The Chat ‘n’ Chew on st.172 has been an expat recommendation floating around for some time now. The Foodie heads there to see if it gets the Foodie seal of approval.
The place was so packed on arrival, there was a birthday party going on, that we couldn’t get a seat to start with. After a quick beer over the street we returned to grab the one small table that was available. Like many of the places on the street old school rattan furniture is scattered around to be arranged as necessary, today a huge long table ran through the bar.
We were seated just to the side next to a wall covered in photographs of rural Cambodian scenes, available for purchase if you’d like a souvenir of your meal, or your trip. There are two tables by the entrance doors for street side dining they are the choice seats in the house and usually full.
The menu features budget Asian dishes, and mid-range international fare. The most expensive dish being the Beef Wellington which I’ll have to return for as my appetite wasn’t up to it after a large lunchtime BBQ. I opted for the Pad Thai, and my partner the Spaghetti Carbonara. The drinks list has a decent amount of cocktails, a few wine choices by the glass, and reasonably cheap beers. Draught is $1, we ordered one of those and a mixed fruit shake.
The fruit shake was white and nicely aerated with the sweet flavor of mango most pronounced, and a nice background provided by the other fruits. The beer was that same old amber nectar that still manages to taste good every time.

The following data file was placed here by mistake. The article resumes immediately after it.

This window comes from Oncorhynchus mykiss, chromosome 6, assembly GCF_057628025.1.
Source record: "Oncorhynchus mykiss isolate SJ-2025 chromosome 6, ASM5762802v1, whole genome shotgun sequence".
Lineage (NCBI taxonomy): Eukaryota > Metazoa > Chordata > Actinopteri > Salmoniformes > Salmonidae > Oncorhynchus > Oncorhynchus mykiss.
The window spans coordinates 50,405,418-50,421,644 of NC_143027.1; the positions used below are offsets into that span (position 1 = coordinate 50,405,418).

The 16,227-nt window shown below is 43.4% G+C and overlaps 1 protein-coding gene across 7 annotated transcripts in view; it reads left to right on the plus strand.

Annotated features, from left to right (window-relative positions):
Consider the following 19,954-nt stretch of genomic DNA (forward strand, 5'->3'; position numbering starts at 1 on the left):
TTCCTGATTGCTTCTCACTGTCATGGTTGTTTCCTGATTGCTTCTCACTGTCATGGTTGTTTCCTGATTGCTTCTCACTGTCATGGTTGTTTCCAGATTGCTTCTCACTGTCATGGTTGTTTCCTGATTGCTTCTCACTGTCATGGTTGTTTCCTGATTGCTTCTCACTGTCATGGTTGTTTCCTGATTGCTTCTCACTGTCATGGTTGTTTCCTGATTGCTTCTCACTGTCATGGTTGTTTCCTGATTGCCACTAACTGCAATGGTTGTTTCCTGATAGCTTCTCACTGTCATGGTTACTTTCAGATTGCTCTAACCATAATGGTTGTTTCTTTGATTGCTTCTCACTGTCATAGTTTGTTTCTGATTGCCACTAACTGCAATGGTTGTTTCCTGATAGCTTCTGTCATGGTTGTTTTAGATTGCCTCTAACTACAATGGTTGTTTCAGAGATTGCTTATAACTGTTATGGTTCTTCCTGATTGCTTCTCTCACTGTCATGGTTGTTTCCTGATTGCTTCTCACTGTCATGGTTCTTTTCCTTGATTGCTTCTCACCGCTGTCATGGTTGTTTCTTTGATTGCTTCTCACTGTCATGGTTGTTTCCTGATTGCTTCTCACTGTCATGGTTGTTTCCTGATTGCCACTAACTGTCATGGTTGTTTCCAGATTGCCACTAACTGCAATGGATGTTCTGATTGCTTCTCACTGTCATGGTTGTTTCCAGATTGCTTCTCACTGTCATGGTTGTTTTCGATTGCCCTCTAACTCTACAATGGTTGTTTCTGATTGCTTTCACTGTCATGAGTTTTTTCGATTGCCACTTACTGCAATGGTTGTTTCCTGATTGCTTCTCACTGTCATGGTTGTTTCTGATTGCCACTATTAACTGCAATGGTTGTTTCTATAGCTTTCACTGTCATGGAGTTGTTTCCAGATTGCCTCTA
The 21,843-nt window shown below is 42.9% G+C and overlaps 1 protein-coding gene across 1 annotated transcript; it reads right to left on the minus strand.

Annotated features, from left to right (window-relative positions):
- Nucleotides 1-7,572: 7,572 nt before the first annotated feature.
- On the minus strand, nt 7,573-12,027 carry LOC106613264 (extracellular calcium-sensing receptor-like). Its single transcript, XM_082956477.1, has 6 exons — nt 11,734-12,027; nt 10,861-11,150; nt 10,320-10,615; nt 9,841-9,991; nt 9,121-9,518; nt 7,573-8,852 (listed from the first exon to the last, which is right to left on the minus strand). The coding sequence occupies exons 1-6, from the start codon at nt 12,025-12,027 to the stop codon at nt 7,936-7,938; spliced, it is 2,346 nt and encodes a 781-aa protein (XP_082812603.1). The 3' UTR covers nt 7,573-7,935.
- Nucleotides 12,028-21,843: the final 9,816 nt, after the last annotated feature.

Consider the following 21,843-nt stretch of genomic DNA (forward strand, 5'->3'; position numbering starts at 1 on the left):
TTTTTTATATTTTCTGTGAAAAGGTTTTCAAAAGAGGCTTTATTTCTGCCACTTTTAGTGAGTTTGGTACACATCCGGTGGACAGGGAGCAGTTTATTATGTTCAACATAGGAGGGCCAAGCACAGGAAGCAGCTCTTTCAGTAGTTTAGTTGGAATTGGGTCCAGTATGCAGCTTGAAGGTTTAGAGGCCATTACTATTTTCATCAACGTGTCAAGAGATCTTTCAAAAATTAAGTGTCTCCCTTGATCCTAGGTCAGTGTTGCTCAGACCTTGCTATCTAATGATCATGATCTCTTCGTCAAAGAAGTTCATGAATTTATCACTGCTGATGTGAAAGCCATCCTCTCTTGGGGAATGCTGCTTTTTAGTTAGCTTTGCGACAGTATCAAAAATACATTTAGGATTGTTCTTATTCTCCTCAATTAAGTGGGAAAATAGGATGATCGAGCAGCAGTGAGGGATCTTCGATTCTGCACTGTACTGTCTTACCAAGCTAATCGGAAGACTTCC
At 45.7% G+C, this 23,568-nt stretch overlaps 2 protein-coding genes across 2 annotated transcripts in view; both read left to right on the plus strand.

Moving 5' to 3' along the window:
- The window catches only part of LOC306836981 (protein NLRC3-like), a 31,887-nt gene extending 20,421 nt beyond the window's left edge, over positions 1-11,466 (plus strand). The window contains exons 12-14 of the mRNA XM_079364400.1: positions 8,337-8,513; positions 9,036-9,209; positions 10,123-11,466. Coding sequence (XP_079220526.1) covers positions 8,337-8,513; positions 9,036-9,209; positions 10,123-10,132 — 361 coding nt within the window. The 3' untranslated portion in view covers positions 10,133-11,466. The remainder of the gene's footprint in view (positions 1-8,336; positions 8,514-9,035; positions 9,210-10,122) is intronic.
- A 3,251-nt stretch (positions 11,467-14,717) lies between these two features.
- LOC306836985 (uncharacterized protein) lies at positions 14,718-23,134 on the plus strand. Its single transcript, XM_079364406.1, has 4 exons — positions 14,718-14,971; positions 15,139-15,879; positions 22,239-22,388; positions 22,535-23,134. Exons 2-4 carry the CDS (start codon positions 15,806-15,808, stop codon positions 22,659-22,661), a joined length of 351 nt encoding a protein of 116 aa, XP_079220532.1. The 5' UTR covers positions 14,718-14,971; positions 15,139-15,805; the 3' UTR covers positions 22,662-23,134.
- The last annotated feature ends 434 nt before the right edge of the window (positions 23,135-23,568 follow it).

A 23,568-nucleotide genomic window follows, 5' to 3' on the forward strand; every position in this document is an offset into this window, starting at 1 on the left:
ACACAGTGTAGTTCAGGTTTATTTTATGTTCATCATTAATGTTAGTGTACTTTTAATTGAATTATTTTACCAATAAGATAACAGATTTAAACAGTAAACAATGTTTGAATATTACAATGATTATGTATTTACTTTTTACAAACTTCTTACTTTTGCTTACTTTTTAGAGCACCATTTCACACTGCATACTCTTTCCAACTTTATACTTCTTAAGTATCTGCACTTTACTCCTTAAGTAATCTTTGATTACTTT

The food arrived just after my second beer, good portions served in large deep pasta plates were a promising start. The Pad Thai featured large chunks of chicken in sauce topping the pasta with a sprinkling of peanuts and some assorted salad items. It was tasty to eat, but not completely authentic with the sweet flavor of the sauce failing to be balanced by the salty fish sauce or sour lime, and a complete lack of spice. The dish was tasty, but I can’t say I’ve ever had the need to add Tabasco to a Thai dish before.
The Carbonara was closer to the traditional dish, but as the menu had stated the sauce was creamy, and a little heavy, which isn’t authentic, but the flavors were good, and that made it one of the better versions of this dish that I’ve tried at this price point. With the price taken into account they get Foodie’s approval, for the budget dishes. Would the environment hold up for a more expensive meal with wine, we’ll have to check that out another day.
On the Town
Slur bar boasts one of the better stage set ups in town, and the Mekong Messengers are one of the smoother bands here, put those together and you can expect a slick show. Kristen is a classically trained singer with a love for good ol’ blues and soul. Her voice warm and rich as she belts out soulful vocals.
Accompanied by a fine selection of Phnom Penh’s resident musicians she gets the crowd dancing with rock, soul and blues classics by artists such as Dusty Springfield, Dolly Parton, Etta James and Aretha Franklin.
Catch up with the Mekong Messengers mid-December at Equinox in Phnom Penh, or up in Siem Reap for a special New Years’s Eve performance.